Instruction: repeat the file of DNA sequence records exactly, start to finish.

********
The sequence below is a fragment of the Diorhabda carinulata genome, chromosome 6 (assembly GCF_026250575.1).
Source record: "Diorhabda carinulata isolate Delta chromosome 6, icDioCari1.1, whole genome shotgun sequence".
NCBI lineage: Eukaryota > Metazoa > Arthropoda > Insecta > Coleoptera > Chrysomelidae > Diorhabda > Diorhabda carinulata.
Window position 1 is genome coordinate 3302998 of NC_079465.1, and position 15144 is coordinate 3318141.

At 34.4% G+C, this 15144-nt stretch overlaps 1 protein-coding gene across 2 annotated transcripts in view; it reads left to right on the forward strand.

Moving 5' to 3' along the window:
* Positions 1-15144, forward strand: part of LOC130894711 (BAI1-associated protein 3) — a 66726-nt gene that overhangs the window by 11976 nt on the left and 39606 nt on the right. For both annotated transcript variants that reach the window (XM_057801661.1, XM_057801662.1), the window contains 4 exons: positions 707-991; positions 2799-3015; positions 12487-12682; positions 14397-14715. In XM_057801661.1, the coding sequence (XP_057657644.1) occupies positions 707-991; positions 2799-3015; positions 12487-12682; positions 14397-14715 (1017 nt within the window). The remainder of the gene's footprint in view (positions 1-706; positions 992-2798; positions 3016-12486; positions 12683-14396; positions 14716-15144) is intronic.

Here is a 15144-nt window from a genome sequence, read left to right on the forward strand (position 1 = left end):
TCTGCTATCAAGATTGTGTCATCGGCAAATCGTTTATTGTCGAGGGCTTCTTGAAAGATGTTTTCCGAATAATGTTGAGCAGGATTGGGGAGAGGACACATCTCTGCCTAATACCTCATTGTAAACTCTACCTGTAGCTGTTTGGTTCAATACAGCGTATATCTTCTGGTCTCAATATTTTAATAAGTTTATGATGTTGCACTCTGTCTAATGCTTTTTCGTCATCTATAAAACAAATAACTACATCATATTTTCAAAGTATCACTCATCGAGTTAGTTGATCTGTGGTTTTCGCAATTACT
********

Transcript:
The sequence below is a fragment of the Diorhabda carinulata genome, chromosome 6 (assembly GCF_026250575.1).
Source record: "Diorhabda carinulata isolate Delta chromosome 6, icDioCari1.1, whole genome shotgun sequence".
NCBI lineage: Eukaryota > Metazoa > Arthropoda > Insecta > Coleoptera > Chrysomelidae > Diorhabda > Diorhabda carinulata.
Window position 1 is genome coordinate 3302998 of NC_079465.1, and position 15144 is coordinate 3318141.

At 34.4% G+C, this 15144-nt stretch overlaps 1 protein-coding gene across 2 annotated transcripts in view; it reads left to right on the forward strand.

Moving 5' to 3' along the window:
* Positions 1-15144, forward strand: part of LOC130894711 (BAI1-associated protein 3) — a 66726-nt gene that overhangs the window by 11976 nt on the left and 39606 nt on the right. For both annotated transcript variants that reach the window (XM_057801661.1, XM_057801662.1), the window contains 4 exons: positions 707-991; positions 2799-3015; positions 12487-12682; positions 14397-14715. In XM_057801661.1, the coding sequence (XP_057657644.1) occupies positions 707-991; positions 2799-3015; positions 12487-12682; positions 14397-14715 (1017 nt within the window). The remainder of the gene's footprint in view (positions 1-706; positions 992-2798; positions 3016-12486; positions 12683-14396; positions 14716-15144) is intronic.

Here is a 15144-nt window from a genome sequence, read left to right on the forward strand (position 1 = left end):
TCTGCTATCAAGATTGTGTCATCGGCAAATCGTTTATTGTCGAGGGCTTCTTGAAAGATGTTTTCCGAATAATGTTGAGCAGGATTGGGGAGAGGACACATCTCTGCCTAATACCTCATTGTAAACTCTACCTGTAGCTGTTTGGTTCAATACAGCGTATATCTTCTGGTCTCAATATTTTAATAAGTTTATGATGTTGCACTCTGTCTAATGCTTTTTCGTCATCTATAAAACAAATAACTACATCATATTTTCAAAGTATCACTCATCGAGTTAGTTGATCTGTGGTTTTCGCAATTACT